A former leader in the mobile phone sector, Finland’s Nokia encountered problems after the 2007 launch of smartphones, particularly Apple’s iPhone, as well as devices running on Google's Android operating system. In February 2011, Nokia formed a strategic partnership with Microsoft, with Nokia smartphones replacing Nokia’s traditional Symbian operating system with a mobile system from Microsoft. Microsoft bought Nokia's handset business for 5.44 billion euros in September 2013.
HK invention speeds up phone downloads
Smartphone users tired of watching YouTube videos with an intermittent freeze can expect faster download times thanks to a piece of technology developed by Chinese University.
The technology, likened to a 'turbo motor' by its inventor, Professor Jack Lee Yiu-bun, associate director of CUHK's Centre for Innovation and Technology, is slated to catapult the world into faster mobile internet access.
And while it won't change the way smartphones work or the way Web content providers run their sites, it will keep impatient users happy.
'Instead of building a turbo motor for every car on the road, we built a turbo motor for the road,' Lee said, explaining that his innovation speeds up the operations of mobile internet access networks, allowing for quicker download speeds.
Mike Wang Jianya, Nokia Siemens Networks' general manager for Taiwan, Hong Kong and Macau, playfully refers to the device as a 'magic box' that, placed in a network, accelerates the speeds of internet applications by a factor of three, according to recent tests. Nokia Siemens Networks collaborated with the university on the project.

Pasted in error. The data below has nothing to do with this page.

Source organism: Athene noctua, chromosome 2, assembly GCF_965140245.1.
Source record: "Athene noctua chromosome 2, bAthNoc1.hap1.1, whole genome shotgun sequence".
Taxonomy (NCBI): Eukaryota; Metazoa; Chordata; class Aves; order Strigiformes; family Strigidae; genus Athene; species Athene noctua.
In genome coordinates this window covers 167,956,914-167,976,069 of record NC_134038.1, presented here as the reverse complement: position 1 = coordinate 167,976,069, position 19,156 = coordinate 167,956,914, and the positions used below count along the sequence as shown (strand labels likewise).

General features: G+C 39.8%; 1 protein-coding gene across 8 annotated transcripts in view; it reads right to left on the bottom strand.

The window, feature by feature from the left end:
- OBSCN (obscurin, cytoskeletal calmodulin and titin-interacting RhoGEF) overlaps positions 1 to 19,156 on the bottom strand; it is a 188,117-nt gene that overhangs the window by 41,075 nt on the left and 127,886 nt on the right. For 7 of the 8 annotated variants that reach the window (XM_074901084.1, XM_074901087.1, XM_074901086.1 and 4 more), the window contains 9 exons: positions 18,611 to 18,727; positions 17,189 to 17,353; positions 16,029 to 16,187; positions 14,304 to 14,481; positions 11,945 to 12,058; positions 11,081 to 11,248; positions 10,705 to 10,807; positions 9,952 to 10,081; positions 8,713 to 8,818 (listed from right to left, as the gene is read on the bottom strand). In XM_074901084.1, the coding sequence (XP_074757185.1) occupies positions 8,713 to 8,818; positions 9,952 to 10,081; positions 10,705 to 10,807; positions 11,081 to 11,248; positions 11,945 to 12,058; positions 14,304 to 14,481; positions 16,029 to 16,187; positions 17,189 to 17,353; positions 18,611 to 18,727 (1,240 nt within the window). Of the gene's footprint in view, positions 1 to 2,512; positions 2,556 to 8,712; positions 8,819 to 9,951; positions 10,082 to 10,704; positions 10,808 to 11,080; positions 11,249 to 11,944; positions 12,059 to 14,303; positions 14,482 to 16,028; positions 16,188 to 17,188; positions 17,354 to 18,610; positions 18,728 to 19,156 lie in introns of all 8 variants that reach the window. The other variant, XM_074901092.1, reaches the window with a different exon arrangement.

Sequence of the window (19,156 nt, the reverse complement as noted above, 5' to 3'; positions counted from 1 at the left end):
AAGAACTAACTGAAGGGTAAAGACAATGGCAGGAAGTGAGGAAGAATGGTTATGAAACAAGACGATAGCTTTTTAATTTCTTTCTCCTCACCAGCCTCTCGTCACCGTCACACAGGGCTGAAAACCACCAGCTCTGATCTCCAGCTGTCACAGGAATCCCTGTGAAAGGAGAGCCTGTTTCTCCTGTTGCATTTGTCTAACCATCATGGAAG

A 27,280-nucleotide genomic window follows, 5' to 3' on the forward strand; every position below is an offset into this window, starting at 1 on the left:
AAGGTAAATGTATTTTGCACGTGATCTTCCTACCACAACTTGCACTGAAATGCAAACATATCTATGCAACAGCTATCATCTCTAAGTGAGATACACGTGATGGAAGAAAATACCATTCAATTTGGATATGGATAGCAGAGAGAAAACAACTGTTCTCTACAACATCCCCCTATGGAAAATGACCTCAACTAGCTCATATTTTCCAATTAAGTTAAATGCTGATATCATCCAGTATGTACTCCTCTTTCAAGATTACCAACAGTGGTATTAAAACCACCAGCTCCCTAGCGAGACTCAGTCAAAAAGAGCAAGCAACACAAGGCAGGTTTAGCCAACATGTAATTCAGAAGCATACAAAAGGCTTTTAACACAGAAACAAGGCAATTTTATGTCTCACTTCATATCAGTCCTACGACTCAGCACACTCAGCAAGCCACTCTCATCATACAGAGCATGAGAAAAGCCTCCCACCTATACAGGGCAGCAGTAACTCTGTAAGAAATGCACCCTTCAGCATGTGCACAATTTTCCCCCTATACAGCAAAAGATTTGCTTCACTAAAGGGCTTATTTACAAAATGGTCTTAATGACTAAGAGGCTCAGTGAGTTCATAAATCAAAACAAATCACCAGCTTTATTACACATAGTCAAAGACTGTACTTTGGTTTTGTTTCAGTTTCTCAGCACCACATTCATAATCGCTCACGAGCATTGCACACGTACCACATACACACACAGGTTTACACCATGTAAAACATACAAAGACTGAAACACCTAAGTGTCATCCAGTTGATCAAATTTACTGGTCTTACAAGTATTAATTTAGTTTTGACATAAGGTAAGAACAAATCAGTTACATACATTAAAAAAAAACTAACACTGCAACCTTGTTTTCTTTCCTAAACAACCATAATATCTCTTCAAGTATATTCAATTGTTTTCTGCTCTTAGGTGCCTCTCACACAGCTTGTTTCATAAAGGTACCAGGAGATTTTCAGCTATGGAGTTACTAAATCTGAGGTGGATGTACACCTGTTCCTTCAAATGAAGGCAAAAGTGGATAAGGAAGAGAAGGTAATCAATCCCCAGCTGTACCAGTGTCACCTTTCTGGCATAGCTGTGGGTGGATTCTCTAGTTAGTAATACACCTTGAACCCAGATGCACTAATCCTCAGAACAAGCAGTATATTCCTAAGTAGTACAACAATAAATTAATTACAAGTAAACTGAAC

The device can operate across several different technology systems and also allows internet applications to make full use of bandwidth, which may not only save time for mobile phone users but cut production costs for Web content providers.
Lee, who started his project to speed up mobile network internet access three years ago, says his invention is still undergoing tests and improvements. He would like to introduce a version for field trial in a year or two.
The number of people accessing the internet through mobile phones is growing at around 500 per cent each year globally, Lee says.
The market for mobile internet access in Asia and specifically Hong Kong is strong and growing, according to Wang.
He noted that many of Nokia Siemens Networks' research and development departments, once centred in western Europe, had now started moving branches to mainland cities like Beijing, Shanghai and Chengdu .
As part of the collaboration between the mobile phone giant and Chinese University, the company has provided equipment to give CUHK students a week-long live demonstration of commercially available technology that allows internet access at very high speeds.